Administration of Justice - 750      
Asset Forfeiture Program Expenses      
Payment to Third Parties $- $- $-
Asset Management Expenses 22,605 - 22,605
Special Contract Services 31,484 (3,661) 27,823
ADP Equipment 369 - 369
Forfeiture Case Prosecution 5,867 - 5,867
Forfeiture Training and Printing 2,444 - 2,444
Other Program Management 11,463 - 11,463
Distributions of Revenue      
Equitable Sharing - - -
Awards for Information - - -
Purchase of Evidence - - -
Equipping Conveyances - - -
Joint Law Enforcement Operations 28,403 - 28,403
Contracts to Identify Assets 2,460 - 2,460
Net Cost of Operations $105,095 $(3,661) $101,434


Year ended September 30, 2001 Consolidated Gross Cost and Earned Revenue by Budget Functional Classification
Budget Functional Classification Gross Cost Earned Revenue Net Cost
       
Administration of Justice - 750      
Asset Forfeiture Program Expenses      
Payment to Third Parties $43,564 $- $43,564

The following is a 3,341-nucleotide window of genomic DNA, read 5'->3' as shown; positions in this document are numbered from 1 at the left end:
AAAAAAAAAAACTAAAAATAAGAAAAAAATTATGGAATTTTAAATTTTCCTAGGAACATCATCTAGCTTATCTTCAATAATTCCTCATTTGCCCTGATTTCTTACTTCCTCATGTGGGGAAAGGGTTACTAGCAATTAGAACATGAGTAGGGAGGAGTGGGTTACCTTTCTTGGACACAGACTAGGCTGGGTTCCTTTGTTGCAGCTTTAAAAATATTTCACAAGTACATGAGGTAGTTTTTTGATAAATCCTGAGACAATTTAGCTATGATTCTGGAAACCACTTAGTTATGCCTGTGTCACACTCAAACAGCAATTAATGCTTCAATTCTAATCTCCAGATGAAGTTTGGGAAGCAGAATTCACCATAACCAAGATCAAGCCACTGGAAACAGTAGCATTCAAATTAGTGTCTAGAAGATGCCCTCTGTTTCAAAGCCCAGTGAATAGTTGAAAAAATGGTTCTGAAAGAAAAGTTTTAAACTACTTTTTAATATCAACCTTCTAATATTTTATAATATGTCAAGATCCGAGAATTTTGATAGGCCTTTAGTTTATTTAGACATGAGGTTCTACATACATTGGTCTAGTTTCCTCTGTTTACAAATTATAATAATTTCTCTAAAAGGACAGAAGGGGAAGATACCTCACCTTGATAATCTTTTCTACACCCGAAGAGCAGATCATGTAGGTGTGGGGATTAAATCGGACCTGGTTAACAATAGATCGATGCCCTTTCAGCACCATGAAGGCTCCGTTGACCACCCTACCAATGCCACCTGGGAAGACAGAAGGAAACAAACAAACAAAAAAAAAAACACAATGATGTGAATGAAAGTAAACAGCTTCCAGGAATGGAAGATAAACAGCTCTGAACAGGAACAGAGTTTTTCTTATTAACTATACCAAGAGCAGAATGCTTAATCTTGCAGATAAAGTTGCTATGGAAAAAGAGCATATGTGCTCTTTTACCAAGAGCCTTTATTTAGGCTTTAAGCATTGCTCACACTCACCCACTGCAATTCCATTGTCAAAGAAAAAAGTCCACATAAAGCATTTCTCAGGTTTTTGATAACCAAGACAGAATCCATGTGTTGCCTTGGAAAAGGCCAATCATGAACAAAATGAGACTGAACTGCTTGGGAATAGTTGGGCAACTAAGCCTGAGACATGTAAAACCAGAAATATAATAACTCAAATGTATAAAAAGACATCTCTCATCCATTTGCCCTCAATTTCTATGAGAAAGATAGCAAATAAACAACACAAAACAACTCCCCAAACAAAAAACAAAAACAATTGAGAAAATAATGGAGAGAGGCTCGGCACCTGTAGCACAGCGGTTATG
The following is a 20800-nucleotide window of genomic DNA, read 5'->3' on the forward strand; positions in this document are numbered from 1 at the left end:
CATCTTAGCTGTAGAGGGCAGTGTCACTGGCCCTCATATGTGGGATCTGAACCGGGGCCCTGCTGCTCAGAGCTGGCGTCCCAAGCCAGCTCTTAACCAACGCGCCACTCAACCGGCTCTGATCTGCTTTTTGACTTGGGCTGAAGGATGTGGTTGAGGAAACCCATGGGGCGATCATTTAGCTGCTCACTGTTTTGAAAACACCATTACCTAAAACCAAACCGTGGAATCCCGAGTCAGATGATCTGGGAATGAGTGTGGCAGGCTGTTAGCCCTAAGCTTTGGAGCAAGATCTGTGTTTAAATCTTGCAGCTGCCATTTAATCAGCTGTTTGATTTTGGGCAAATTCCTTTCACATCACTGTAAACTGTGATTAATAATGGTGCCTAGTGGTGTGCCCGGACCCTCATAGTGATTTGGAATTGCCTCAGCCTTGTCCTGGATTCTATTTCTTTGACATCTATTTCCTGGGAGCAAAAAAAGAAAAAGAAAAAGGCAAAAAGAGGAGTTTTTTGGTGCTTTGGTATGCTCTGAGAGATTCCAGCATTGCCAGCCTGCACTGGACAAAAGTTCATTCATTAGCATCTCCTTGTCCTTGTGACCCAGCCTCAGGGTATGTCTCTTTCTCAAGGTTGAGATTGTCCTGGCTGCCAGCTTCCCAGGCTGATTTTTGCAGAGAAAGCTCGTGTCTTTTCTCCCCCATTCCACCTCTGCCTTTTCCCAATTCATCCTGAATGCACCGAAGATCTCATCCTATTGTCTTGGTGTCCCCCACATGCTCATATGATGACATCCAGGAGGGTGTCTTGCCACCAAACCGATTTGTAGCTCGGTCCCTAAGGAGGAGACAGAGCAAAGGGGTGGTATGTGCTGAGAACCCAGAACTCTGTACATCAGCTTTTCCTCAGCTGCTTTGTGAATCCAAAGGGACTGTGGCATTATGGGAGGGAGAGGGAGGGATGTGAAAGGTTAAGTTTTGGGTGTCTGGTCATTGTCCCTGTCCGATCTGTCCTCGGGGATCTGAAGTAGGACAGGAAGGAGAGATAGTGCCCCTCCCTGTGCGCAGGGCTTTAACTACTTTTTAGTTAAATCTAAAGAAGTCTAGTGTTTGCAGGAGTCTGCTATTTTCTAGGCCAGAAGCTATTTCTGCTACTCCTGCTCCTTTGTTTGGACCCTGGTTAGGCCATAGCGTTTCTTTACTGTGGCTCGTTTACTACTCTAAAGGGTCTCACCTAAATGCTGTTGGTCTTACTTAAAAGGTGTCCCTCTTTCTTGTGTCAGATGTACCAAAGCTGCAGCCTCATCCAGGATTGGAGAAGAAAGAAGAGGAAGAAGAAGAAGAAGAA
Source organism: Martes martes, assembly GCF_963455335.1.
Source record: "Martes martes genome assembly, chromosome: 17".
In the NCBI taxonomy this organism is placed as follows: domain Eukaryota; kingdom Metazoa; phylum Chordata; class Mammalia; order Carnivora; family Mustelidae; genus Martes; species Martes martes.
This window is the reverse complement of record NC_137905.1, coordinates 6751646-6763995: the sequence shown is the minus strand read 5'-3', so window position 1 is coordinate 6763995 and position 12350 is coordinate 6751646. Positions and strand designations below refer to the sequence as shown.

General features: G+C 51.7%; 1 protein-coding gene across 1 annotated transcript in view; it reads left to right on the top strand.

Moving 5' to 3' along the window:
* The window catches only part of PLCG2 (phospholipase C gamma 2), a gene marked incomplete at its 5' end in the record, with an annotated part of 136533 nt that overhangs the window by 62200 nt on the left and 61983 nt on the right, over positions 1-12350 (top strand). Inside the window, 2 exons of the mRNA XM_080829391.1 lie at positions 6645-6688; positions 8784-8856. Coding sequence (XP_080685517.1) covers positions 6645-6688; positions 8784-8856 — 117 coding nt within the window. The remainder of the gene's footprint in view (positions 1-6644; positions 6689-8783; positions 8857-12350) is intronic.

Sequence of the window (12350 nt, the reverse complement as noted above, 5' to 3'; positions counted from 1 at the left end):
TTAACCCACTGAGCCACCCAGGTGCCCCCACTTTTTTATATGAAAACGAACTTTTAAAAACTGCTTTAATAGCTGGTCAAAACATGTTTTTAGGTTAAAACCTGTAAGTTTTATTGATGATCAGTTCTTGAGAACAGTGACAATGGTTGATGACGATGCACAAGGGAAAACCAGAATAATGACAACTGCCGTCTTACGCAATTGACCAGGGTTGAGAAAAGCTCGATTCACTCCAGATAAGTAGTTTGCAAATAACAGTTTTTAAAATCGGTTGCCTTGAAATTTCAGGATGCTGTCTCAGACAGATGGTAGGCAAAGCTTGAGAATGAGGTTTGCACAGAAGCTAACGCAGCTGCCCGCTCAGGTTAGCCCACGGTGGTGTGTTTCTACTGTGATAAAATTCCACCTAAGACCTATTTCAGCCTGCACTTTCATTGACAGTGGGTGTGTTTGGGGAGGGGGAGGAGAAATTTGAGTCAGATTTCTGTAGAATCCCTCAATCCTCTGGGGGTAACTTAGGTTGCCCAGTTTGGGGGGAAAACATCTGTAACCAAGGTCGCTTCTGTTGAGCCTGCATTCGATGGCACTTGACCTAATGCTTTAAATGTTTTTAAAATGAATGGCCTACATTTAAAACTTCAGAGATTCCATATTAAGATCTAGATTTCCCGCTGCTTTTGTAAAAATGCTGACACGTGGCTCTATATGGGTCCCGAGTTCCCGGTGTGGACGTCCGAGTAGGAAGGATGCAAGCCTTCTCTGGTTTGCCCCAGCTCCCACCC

Asset Management Expenses 25,224 - 25,224
Special Contract Services 43,909 (3,821) 40,088
ADP Equipment 13,938 - 13,938
Forfeiture Case Prosecution 12,848 - 12,848
Forfeiture Training and Printing 4,561 - 4,561
Other Program Management 6,441 - 6,441
Distributions of Revenue      
Equitable Sharing 252,902 - 252,902
Awards for Information 11,877 - 11,877
Purchase of Evidence 5,402 - 5,402
Equipping Conveyances 987 - 987
Joint Law Enforcement Operations 23,954 - 23,954
Contracts to Identify Assets 2,811 - 2,811
Net Cost of Operations $448,418 $(3,821) $444,597


Year ended September 30, 2001 Intragovernmental Gross Cost and Earned Revenue by Budget Functional Classification
Budget Functional Classification Gross Cost Earned Revenue Net Cost
       
Administration of Justice - 750      
Asset Forfeiture Program Expenses      
Payment to Third Parties $742 $- $742
Asset Management Expenses 22,682 - 22,682